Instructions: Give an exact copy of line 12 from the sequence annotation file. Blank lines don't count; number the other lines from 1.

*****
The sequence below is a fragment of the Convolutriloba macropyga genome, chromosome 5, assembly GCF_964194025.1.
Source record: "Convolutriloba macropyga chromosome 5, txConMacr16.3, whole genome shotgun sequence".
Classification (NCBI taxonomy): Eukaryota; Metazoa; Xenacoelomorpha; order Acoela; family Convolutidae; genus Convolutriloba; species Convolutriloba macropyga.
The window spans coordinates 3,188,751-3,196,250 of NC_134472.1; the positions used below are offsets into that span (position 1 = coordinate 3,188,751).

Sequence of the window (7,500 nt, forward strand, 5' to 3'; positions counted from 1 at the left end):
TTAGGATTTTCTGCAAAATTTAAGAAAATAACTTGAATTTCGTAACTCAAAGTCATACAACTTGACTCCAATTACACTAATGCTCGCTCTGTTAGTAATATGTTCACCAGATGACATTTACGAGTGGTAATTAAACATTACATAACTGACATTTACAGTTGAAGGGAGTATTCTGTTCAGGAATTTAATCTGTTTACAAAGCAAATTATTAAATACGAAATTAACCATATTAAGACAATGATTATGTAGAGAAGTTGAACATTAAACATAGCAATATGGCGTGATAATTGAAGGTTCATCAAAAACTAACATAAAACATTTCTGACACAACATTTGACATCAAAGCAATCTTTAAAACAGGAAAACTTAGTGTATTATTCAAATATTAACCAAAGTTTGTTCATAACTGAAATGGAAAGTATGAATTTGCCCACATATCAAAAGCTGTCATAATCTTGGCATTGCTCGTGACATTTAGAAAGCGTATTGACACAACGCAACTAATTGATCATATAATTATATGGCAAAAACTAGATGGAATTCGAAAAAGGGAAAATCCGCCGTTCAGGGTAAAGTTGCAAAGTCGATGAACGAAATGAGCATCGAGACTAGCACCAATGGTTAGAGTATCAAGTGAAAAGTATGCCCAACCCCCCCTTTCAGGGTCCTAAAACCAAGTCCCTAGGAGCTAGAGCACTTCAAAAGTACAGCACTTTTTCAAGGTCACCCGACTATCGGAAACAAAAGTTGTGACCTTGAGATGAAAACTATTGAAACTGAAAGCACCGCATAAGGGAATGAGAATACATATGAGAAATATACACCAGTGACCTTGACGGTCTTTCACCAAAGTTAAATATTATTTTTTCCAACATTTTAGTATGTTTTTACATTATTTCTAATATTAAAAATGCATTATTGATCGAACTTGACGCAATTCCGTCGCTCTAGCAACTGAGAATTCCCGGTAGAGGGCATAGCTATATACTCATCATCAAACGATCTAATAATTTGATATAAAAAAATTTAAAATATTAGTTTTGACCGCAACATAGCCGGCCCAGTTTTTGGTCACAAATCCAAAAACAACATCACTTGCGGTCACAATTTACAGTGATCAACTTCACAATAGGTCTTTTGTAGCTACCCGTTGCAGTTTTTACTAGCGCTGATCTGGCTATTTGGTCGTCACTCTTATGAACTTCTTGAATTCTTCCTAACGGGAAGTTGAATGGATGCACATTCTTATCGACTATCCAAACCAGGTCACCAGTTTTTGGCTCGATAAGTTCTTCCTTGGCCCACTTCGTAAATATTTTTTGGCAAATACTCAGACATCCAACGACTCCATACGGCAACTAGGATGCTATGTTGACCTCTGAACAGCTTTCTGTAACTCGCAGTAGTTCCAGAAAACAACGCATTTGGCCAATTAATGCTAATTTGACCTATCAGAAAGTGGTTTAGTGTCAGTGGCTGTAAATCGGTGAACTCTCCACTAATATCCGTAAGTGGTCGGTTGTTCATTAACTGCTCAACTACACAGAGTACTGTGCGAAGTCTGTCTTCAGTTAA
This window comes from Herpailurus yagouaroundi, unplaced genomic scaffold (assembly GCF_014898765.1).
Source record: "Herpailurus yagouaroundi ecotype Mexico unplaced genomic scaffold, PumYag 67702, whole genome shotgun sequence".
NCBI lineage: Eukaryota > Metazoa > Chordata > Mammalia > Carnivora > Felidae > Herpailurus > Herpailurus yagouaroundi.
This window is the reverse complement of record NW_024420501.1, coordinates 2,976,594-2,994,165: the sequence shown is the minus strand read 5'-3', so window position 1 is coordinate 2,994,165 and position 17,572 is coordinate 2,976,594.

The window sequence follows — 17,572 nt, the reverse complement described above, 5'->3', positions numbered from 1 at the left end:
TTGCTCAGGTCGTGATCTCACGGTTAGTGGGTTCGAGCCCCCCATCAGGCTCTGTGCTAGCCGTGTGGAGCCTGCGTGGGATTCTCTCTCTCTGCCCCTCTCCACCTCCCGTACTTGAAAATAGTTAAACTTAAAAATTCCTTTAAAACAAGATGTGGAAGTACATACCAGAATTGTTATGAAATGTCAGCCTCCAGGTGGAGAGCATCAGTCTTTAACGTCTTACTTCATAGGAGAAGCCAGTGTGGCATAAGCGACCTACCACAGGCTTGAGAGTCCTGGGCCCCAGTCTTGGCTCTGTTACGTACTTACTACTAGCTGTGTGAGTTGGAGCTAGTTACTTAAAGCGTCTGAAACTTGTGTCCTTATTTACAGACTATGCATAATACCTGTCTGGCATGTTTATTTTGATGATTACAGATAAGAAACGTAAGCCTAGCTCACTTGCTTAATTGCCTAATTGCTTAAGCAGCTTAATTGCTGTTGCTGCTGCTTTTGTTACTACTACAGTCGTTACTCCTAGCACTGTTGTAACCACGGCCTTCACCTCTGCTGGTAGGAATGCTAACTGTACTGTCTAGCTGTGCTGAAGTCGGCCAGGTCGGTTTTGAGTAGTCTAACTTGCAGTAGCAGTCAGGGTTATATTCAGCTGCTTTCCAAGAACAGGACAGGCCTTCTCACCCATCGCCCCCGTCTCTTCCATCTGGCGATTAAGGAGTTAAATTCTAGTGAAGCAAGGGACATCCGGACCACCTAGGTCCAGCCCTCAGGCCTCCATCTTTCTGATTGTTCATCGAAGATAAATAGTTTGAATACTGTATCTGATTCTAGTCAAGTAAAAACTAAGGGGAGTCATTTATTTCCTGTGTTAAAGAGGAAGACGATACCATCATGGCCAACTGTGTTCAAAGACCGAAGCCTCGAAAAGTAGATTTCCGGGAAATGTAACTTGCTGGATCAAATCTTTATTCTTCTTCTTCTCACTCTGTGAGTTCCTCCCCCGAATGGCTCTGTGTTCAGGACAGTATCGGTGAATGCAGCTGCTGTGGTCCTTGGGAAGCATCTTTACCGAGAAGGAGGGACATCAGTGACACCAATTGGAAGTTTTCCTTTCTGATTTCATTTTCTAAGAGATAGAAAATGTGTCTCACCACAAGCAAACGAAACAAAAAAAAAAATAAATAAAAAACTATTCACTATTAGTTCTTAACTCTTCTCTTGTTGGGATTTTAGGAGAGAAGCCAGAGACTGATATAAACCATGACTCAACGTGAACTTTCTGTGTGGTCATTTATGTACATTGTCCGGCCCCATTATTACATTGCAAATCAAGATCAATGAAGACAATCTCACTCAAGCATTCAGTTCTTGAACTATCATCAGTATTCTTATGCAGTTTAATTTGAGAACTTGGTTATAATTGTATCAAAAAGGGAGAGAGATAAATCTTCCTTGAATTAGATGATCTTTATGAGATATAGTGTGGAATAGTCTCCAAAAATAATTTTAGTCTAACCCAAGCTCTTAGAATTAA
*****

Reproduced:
TTGCTCAGGTCGTGATCTCACGGTTAGTGGGTTCGAGCCCCCCATCAGGCTCTGTGCTAGCCGTGTGGAGCCTGCGTGGGATTCTCTCTCTCTGCCCCTCTCCACCTCCCGTACTTGAAAATAGTTAAACTTAAAAATTCCTTTAAAACAAGATGTGGAAGTACATACCAGAATTGTTATGAAATGTCAGCCTCCAGGTGGAGAGCATCAGTCTTTAACGTCTTACTTCATAGGAGAAGCCAGTGTGGCATAAGCGACCTACCACAGGCTTGAGAGTCCTGGGCCCCAGTCTTGGCTCTGTTACGTACTTACTACTAGCTGTGTGAGTTGGAGCTAGTTACTTAAAGCGTCTGAAACTTGTGTCCTTATTTACAGACTATGCATAATACCTGTCTGGCATGTTTATTTTGATGATTACAGATAAGAAACGTAAGCCTAGCTCACTTGCTTAATTGCCTAATTGCTTAAGCAGCTTAATTGCTGTTGCTGCTGCTTTTGTTACTACTACAGTCGTTACTCCTAGCACTGTTGTAACCACGGCCTTCACCTCTGCTGGTAGGAATGCTAACTGTACTGTCTAGCTGTGCTGAAGTCGGCCAGGTCGGTTTTGAGTAGTCTAACTTGCAGTAGCAGTCAGGGTTATATTCAGCTGCTTTCCAAGAACAGGACAGGCCTTCTCACCCATCGCCCCCGTCTCTTCCATCTGGCGATTAAGGAGTTAAATTCTAGTGAAGCAAGGGACATCCGGACCACCTAGGTCCAGCCCTCAGGCCTCCATCTTTCTGATTGTTCATCGAAGATAAATAGTTTGAATACTGTATCTGATTCTAGTCAAGTAAAAACTAAGGGGAGTCATTTATTTCCTGTGTTAAAGAGGAAGACGATACCATCATGGCCAACTGTGTTCAAAGACCGAAGCCTCGAAAAGTAGATTTCCGGGAAATGTAACTTGCTGGATCAAATCTTTATTCTTCTTCTTCTCACTCTGTGAGTTCCTCCCCCGAATGGCTCTGTGTTCAGGACAGTATCGGTGAATGCAGCTGCTGTGGTCCTTGGGAAGCATCTTTACCGAGAAGGAGGGACATCAGTGACACCAATTGGAAGTTTTCCTTTCTGATTTCATTTTCTAAGAGATAGAAAATGTGTCTCACCACAAGCAAACGAAACAAAAAAAAAAATAAATAAAAAACTATTCACTATTAGTTCTTAACTCTTCTCTTGTTGGGATTTTAGGAGAGAAGCCAGAGACTGATATAAACCATGACTCAACGTGAACTTTCTGTGTGGTCATTTATGTACATTGTCCGGCCCCATTATTACATTGCAAATCAAGATCAATGAAGACAATCTCACTCAAGCATTCAGTTCTTGAACTATCATCAGTATTCTTATGCAGTTTAATTTGAGAACTTGGTTATAATTGTATCAAAAAGGGAGAGAGATAAATCTTCCTTGAATTAGATGATCTTTATGAGATATAGTGTGGAATAGTCTCCAAAAATAATTTTAGTCTAACCCAAGCTCTTAGAATTAA